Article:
[ When I roll my body to the air I feel like 1. I do not have the time to take a normal long relaxed breath, and 2. that when I roll I often have water from the wave over my head entering my nose and mouth throwing me off a bit. If I try to swim slower to breath better, the problem with my kick becomes more evident as my legs start to sink.]


1. Breathe early in the stroke. As soon as your hand starts to pull follow your shoulder around to the air and keep the inhale until your recovery hand is about to enter the water.
2.Be patient as you roll to air , don't push your head down but keep it in line with the spine with the head and neck relaxed.Blow out the exhale through to the surface before you inhale .When you go to breathe try to stretch out just like you do in non breathing strokes without slowing down.


[One final question, in regards to stroke count. In scuba diving we use fin kicks as a measure of distance and count fin kicks as each right fin pushed downward, is this the same with strokes or is each arm counted when it enters the water?]
Each time the hand enters the water is one stroke.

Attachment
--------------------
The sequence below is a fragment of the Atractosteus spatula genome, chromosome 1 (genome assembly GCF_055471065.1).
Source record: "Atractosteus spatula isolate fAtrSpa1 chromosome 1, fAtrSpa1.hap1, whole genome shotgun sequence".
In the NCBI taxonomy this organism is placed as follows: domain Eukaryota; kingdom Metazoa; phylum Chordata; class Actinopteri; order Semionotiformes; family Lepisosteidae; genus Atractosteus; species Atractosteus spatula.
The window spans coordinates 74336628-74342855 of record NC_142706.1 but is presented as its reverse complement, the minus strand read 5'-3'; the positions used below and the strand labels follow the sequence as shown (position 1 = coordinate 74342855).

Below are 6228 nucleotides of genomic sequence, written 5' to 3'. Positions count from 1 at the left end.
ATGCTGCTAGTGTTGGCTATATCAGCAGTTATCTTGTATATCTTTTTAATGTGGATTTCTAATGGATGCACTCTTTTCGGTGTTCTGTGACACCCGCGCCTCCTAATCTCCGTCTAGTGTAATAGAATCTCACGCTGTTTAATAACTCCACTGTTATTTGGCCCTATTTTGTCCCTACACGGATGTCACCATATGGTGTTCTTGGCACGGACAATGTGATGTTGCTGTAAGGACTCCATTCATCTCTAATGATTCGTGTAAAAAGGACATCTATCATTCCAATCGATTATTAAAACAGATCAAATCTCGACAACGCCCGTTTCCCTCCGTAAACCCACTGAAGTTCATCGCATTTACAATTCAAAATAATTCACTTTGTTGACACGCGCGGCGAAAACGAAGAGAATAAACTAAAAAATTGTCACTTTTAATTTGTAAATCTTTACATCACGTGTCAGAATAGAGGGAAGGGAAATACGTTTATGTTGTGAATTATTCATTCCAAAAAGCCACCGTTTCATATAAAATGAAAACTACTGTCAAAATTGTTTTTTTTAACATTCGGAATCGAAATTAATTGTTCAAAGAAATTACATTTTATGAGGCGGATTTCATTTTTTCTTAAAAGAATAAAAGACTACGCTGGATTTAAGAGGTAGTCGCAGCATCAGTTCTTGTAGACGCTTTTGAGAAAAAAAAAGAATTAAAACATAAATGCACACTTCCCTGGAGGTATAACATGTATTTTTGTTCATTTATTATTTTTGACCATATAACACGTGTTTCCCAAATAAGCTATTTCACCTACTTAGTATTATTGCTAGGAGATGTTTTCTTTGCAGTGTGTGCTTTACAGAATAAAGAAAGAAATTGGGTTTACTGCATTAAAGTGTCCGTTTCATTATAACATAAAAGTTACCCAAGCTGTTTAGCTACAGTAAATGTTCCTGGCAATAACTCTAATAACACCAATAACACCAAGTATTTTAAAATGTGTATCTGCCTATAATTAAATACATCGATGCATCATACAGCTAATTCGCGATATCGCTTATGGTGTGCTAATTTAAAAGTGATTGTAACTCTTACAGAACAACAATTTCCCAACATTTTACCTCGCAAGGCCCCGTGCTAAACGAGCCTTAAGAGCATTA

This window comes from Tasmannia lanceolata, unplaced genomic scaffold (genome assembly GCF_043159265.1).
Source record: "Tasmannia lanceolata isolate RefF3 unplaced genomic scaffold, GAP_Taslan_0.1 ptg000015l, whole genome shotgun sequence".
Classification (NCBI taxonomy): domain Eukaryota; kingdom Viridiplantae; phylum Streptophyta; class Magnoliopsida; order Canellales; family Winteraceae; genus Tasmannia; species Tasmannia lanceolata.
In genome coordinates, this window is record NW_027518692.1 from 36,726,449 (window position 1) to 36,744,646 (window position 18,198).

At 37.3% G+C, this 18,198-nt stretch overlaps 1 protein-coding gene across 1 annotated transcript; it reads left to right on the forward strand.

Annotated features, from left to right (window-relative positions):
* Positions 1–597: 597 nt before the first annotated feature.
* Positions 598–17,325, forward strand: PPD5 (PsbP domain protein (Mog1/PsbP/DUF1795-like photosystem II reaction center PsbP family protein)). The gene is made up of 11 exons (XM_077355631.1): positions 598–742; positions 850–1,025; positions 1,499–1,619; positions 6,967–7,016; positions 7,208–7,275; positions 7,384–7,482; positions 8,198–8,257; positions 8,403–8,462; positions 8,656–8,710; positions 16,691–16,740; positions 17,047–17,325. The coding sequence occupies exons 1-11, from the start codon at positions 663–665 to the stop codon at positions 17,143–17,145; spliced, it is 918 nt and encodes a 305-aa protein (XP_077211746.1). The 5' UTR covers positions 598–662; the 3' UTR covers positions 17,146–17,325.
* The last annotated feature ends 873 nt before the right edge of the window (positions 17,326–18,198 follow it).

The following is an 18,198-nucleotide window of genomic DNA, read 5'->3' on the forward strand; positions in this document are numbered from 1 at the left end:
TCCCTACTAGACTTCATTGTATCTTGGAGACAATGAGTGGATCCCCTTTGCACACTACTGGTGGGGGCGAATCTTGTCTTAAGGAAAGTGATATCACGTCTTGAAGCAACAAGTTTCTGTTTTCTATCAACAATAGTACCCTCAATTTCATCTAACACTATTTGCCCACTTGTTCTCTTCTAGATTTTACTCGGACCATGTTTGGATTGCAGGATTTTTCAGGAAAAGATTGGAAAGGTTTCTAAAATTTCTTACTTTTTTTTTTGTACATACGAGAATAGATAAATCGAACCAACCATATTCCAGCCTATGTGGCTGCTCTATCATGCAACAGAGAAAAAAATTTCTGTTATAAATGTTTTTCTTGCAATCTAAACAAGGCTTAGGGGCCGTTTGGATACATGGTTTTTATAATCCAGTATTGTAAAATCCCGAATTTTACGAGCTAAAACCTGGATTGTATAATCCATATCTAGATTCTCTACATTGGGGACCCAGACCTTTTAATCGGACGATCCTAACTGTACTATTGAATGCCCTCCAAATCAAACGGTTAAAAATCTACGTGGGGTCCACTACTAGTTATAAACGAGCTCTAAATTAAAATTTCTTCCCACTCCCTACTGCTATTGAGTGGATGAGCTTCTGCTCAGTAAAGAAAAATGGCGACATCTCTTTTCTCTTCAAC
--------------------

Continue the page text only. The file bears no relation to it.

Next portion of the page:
Dave
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  #3  
Old 03-24-2010
Lawrence Lawrence is offline
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The two-beat kick takes time although I would say months rather than years. I learned it by consciously 'switching off' my legs (or trying to) while swimming. As I practised correct arm entry and spearing, I found that the two-beat kick arose naturally.

So my suggestion is to treat it like swinging your arms when you walk. It will happen automatically with one beat per arm entry.

The difference with walking is of course that those new to freestyle often have a very hurried kick, which needs to be unlearned. That takes concentration but the same is true of TI freestyle generally, and it's surprising how quickly the new stroke becomes 'normal'.

When I began learning freestyle in Jan 09 I was convinced I would never learn the two-beat kick. My kick now is very efficient and quiet, and two-beat. This didn't come right away. When I first tried switching off my legs I felt I would sink - and my legs definitely drifted towards the pool bottom. Later, I found they kicked in a more relaxed fashion but the timing was wrong. The reason was that I was concentrating too much on what they were doing and my arm action wasn't quite right. With further practice I became more relaxed and less hurried, and began to understand what skating on wide tracks means. At that point the two-beat kick suddenly appeared. Perhaps significantly, it appeared when I stopped thinking about my legs and instead concentrated on finding the correct place for the recovering arm to re-enter the water and spearing on wide tracks. If the arm action is wrong the legs tend not to cooperate.
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Old 03-24-2010
Lawrence Lawrence is offline